When the Franco-Prussian War broke out in 1870, Otto von Bismarck (1815-1898) was at the head of the Prussian state and had been King Wilhelm’s direct right-hand man for over seven years. He had been recalled from his post as ambassador to France in September 1862 to take up the position of Minister President of the Kingdom of Prussia, in which capacity he would also be in charge of foreign affairs. In this role, he was able to realise his political vision of a strong Prussia. Between 1863 and 1865, the kingdom dominated the Polish populations of East Prussia (which it shared with Russia), and also northern territories, which it took from Denmark (with the support of Austria). In 1866, Bismarck provoked the Austrian Empire – Prussia’s age-old rival – into war, and won. In doing so, he made Prussia the leader of the new conglomerate of German states. The creation of the North German Confederation in 1867 was the result of Bismarck’s expansionist strategy.
This photo of the Prussian Minister President was taken in 1870, the year that the Franco-Prussian war broke out. By this time, Prussia’s sphere of influence went far beyond the theoretical borders of the Confederation, and the constitution of the latter was a precursor for that of the future federal state of the German Reich created at Versailles in 1871, which came about as a direct consequence of the war with France.
From the civilian to the military: the evolution of Bismarck’s image
During the 1860s, Bismarck was content to be seen in sombre, civilian attire. When he first appeared as a figure on the international stage, he had a reputation for his strict demeanor and was the antithesis of the charm that would have been expected from an ambassador to Napoleon III’s court.
As he was a sophisticated individual with a lively spirit, he did not fit in with the usual caricatures made of Prussians in Paris (they were portrayed as frustrated Junkers [a term for the land-owning nobility] or narrow-minded soldiers), although he was subject to these stereotypes when he first took up his post as ambassador. The French Emperor welcomed Bismarck’s appointment as Minister President in 1862, hoping that it would lead to a warming in Wilhelm I’s attitude towards France.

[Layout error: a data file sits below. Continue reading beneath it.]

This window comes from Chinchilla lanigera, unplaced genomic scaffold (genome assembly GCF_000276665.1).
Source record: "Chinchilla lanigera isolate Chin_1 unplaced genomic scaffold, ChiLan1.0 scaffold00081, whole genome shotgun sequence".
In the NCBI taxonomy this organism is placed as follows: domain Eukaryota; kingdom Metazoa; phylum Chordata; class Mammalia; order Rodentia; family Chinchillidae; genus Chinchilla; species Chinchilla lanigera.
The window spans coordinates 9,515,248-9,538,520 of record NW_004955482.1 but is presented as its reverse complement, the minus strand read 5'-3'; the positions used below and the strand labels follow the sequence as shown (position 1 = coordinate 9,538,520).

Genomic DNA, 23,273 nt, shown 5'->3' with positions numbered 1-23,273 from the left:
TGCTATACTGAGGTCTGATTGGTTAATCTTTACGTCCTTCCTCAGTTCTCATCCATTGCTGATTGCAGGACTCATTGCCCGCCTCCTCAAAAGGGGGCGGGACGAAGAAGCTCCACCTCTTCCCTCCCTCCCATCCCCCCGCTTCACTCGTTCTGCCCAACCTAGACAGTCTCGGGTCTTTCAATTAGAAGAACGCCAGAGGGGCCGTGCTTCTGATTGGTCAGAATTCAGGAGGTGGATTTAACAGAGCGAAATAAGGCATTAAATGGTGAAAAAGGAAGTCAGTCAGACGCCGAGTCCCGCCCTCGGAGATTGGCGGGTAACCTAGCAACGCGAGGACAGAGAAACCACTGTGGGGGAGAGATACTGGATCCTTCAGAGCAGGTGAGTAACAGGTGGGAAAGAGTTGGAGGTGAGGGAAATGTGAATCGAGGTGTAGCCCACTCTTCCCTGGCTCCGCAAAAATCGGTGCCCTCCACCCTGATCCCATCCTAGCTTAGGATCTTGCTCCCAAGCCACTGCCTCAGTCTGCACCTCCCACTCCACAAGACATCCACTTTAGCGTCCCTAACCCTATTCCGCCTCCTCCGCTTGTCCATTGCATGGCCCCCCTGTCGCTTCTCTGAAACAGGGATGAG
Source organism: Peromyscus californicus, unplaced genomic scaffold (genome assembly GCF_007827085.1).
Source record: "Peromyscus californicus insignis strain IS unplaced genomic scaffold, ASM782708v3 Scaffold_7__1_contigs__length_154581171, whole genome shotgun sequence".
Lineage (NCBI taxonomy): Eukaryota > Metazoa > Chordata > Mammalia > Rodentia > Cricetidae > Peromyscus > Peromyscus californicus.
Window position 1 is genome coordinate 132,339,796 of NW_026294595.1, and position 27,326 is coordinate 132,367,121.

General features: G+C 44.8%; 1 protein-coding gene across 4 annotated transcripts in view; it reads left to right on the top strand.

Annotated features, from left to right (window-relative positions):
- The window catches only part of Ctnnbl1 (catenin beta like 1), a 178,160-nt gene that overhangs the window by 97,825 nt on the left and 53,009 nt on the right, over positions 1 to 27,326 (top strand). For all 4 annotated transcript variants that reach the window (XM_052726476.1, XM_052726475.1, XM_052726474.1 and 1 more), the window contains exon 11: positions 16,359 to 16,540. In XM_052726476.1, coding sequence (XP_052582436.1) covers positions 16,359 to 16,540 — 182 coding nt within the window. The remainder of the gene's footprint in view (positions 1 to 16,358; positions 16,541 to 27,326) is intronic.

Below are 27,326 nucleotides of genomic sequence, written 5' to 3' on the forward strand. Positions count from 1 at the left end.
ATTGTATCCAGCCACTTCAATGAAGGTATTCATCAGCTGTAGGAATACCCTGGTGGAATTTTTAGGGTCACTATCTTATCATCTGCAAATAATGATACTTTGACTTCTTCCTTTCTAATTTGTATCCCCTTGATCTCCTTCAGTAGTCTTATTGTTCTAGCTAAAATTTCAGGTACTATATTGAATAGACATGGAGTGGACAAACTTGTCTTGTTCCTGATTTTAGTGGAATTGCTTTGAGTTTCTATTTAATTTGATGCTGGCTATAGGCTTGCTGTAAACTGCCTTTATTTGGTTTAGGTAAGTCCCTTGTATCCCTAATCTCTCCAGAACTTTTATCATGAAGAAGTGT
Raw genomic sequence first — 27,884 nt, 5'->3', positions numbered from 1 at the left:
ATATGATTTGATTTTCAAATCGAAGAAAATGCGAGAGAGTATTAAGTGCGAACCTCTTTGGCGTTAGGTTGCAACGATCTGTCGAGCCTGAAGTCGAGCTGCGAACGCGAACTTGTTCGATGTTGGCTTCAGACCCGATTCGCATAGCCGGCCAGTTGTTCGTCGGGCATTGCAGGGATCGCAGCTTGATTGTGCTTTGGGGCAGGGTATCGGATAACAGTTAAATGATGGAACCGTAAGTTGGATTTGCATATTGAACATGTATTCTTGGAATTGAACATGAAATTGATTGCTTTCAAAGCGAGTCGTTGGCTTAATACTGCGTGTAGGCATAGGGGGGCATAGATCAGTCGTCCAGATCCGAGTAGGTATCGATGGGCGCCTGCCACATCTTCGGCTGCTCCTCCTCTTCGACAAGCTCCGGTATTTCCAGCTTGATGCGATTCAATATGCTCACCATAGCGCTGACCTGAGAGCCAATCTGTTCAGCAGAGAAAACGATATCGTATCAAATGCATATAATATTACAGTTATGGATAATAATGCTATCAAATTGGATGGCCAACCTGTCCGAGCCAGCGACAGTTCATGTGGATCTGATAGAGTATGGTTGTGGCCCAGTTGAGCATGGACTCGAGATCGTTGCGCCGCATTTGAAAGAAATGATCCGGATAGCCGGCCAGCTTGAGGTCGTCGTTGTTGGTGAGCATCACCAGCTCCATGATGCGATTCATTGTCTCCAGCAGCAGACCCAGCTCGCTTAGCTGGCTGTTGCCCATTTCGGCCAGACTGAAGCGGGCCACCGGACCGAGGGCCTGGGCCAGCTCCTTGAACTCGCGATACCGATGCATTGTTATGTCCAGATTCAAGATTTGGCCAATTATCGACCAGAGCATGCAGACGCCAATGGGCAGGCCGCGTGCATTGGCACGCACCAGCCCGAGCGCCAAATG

The charismatic Bismarck rises to power and gains direct influence over Wilhelm I
The new chancellor gained a reputation for his military and diplomatic victories. The 1870s saw a Prussian victory over France (first under Napoleon III and then under the Third Republic) and then the creation of the German Reich, of which Bismarck became chancellor. After this time, the nature of his portraits changed.
He abandoned his sombre, Lutheran black suit for military attire. His new uniform matched that of the King and served as a reminder that it was he who had brought about Prussia’s recent territorial conquests. From then on, he was not officially photographed in anything other than his cuirassier uniform (Bismarck completed his military service as an infantryman ( a Jäger, according to the Prussian military rank). He adopted the cuirassier uniform after he was appointed head of the division in 1866, perhaps in memory of his father, who was a Rittmeister in the Prussian cavalry. After his ‘resignation’ in 1890, he was appointed a colonel general in the cavalry, at marshal grade.) and was also rarely publicly seen in any other dress. This sartorial habit lasted until the end of his career.
His choice of dress was connected to a concern for his personal aesthetic. Bismarck paid a great deal of attention to his taste and had suffered from various illnesses and physical difficulties during the 1870s and 1880s. The uniform served to mask these perceived weaknesses. The Chancellor did not hesitate to crop portraits he did not like and was known to prefer headshots and busts over full-length portraits.